Alzheimer's
Health

Managing Behavior and Personality Changes in Alzheimer’s

Alzheimer’s disease is common among the old generation. The disease causes the patient’s brain cells to die thus reducing brain functionality over time. 

The reduction in brain cells affects how a person talks, acts, or behaves. But don’t give up yet. 

Recent research shows they’re some measures one can take to reduce the risk of developing the disease. It also states how to slow the deterioration process for those who’ve been diagnosed. 

It’s worth noting that Alzheimer’s is a complex ailment with several risk factors. some factors like age and genetics are beyond your control. However, these pillars for brain-healthy life are within your control. 

1. Regular Exercise 

Regular exercise reduces the risk of contracting Alzheimer’s disease by half. For those with the disease, it slows down the deterioration phase. It does so by stimulating your brain cells to make new or maintain the existing connections. 

When exercising: 

  • Aim for 150 minutes of moderate-intensity training every week. You can incorporate strength and cardio exercise by walking or swimming. 
  • Take balance and coordination exercises. Head injuries from accidental falls increase with age. All this increases your risk of developing dementia. 

2. Eat a Healthy Diet 

Inflammation and insulin resistance affects the neurons which inhibit communication between your brain cells. At times, people refer to Alzheimer’s as the “diabetes” of the brain., 

Adjust your eating habits to reduce inflammation and protect your brain. 

  • Check on Excess Weight: extra weight is a risk factor for Alzheimer’s disease. According to studies, people who are overweight in their middle life are likely to develop Alzheimer’s disease in their old age. 
  • Reduce sugar intake: refined carbs like white rice, pasta, and white flour leads to dramatic blood sugar spikes which inflame your brain. 
  • Boost Carnosine levels: taking beta-alanine supplements reduces protein glycation in your body. Glycation happens when the uptake of insulin by body muscles to convert glucose to energy is low which increases your body blood sugar.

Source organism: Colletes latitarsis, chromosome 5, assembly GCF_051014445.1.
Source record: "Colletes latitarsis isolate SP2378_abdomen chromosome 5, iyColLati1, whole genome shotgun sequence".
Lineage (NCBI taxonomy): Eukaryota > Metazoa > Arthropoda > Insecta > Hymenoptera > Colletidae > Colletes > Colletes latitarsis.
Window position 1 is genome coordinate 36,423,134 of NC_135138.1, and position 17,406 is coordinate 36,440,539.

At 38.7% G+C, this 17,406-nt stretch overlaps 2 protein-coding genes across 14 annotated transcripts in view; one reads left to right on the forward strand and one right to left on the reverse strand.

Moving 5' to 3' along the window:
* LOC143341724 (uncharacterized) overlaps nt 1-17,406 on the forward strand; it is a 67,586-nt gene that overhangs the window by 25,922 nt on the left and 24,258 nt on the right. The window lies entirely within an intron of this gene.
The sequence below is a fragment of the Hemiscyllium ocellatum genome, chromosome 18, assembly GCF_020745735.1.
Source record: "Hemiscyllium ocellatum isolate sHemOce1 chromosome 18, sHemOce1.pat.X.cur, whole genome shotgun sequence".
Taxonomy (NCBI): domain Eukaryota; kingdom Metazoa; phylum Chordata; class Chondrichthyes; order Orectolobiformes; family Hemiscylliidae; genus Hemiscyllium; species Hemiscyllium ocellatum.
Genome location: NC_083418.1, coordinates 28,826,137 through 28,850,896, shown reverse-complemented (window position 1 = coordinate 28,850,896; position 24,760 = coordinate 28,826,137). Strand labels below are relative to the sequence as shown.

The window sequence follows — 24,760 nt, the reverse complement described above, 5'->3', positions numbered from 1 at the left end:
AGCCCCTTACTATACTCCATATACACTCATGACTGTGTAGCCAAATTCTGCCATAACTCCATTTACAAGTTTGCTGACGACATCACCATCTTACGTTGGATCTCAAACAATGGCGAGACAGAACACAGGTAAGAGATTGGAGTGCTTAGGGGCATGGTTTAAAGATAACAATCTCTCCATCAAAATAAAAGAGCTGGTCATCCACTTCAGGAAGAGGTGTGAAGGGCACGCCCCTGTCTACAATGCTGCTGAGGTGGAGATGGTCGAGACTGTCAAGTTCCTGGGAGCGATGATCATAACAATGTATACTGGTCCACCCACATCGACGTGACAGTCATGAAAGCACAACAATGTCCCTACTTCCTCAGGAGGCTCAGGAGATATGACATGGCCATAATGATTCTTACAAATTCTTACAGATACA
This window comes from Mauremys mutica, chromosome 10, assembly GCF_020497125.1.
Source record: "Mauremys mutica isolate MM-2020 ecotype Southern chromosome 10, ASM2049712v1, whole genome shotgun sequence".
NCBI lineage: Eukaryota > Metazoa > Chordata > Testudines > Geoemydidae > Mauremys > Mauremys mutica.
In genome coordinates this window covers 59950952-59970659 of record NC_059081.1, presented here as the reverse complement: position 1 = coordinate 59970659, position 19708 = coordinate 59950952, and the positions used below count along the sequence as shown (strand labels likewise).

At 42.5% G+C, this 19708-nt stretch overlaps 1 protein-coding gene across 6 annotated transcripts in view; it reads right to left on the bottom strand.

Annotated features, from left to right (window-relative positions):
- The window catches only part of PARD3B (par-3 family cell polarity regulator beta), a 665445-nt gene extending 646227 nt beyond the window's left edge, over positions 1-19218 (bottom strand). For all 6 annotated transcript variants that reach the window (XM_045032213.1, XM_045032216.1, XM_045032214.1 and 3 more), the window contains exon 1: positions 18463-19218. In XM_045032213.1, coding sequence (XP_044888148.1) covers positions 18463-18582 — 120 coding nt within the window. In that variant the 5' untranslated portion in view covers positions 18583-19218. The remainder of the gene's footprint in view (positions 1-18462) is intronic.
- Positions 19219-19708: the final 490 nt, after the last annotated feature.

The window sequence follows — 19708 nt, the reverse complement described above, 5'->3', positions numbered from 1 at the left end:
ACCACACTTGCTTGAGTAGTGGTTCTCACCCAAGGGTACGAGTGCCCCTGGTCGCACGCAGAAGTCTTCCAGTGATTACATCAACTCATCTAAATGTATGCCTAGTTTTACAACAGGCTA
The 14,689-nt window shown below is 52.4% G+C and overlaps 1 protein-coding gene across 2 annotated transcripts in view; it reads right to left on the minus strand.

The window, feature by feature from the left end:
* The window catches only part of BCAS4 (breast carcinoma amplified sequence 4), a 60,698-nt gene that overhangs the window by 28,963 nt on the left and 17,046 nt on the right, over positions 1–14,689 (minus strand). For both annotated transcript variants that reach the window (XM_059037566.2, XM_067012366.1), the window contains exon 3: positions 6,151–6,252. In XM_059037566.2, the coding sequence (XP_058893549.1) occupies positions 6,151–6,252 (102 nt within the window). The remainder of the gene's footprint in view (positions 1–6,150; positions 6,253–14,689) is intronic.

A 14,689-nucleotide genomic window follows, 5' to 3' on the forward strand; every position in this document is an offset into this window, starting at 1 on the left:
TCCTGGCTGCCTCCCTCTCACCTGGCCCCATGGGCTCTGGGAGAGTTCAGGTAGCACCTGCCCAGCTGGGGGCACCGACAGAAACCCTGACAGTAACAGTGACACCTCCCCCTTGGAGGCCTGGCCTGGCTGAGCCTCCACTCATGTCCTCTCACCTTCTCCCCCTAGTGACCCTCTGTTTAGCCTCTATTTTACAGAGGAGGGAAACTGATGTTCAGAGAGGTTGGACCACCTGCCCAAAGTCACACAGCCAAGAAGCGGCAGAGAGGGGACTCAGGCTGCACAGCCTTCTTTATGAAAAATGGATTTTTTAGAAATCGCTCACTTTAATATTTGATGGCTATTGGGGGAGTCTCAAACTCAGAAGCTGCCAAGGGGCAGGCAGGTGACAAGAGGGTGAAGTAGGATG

3. Stimulate Your Mind 

As you grow, it is important to challenge your brains and learn new things. It doesn’t matter whether you’re doing so to prevent or reduce the severity of Alzheimer’s disease. 

Engage in activities that involve multiple tasks or one that requires interaction or communication in an office. You can set aside some time every day to stimulate your brain by learning a new thing, or enjoy strategy puzzles, riddles, and games. 

4. Quality Sleep 

Studies show a strong connection between poor sleep patterns and dementia. Do you know that the brain flushes out toxins when we’re sleeping? 

Poor sleep patterns are also associated with the presence of beta-amyloid in your brain.  If that’s the case, take a beta-alanine supplement to increase the production of the carnosine compound. Carnosine is known to reduce the production of beta-amyloid in your brain cells. 

Conclusion 

The risk of Alzheimer’s disease increases with age. While the symptoms may show at old age, the deterioration process starts early, often in middle. As such, don’t wait until you get old to take care of your brain. 

Taking care of your brain allows it to stay working for long. It reduces the possibility of contracting Alzheimer’s and other forms of dementia. If you have the disease, it delays the deterioration process. s

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